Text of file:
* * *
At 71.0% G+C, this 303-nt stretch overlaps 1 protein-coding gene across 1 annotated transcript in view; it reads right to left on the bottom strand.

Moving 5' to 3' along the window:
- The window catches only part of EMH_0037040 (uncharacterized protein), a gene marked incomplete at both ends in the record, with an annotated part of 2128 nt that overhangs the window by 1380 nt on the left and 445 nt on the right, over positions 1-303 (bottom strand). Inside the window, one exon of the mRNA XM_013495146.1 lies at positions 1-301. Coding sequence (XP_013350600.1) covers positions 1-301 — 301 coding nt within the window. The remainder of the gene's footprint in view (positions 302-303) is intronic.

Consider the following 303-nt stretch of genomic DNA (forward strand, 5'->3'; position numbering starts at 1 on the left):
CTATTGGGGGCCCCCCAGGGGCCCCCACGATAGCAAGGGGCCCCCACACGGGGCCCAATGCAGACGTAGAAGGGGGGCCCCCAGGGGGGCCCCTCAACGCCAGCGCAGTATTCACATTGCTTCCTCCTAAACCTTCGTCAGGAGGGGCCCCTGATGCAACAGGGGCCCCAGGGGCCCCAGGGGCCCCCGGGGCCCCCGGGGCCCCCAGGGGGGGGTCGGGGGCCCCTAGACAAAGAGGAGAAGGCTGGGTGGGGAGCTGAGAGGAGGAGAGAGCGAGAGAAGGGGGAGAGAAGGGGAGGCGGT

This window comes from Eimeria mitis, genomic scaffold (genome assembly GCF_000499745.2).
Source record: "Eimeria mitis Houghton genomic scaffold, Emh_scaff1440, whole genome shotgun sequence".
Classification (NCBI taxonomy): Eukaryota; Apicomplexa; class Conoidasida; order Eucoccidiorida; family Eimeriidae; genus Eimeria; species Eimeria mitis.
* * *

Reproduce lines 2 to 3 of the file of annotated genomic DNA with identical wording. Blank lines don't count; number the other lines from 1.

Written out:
Moving 5' to 3' along the window:
- The window catches only part of EMH_0037040 (uncharacterized protein), a gene marked incomplete at both ends in the record, with an annotated part of 2128 nt that overhangs the window by 1380 nt on the left and 445 nt on the right, over positions 1-303 (bottom strand). Inside the window, one exon of the mRNA XM_013495146.1 lies at positions 1-301. Coding sequence (XP_013350600.1) covers positions 1-301 — 301 coding nt within the window. The remainder of the gene's footprint in view (positions 302-303) is intronic.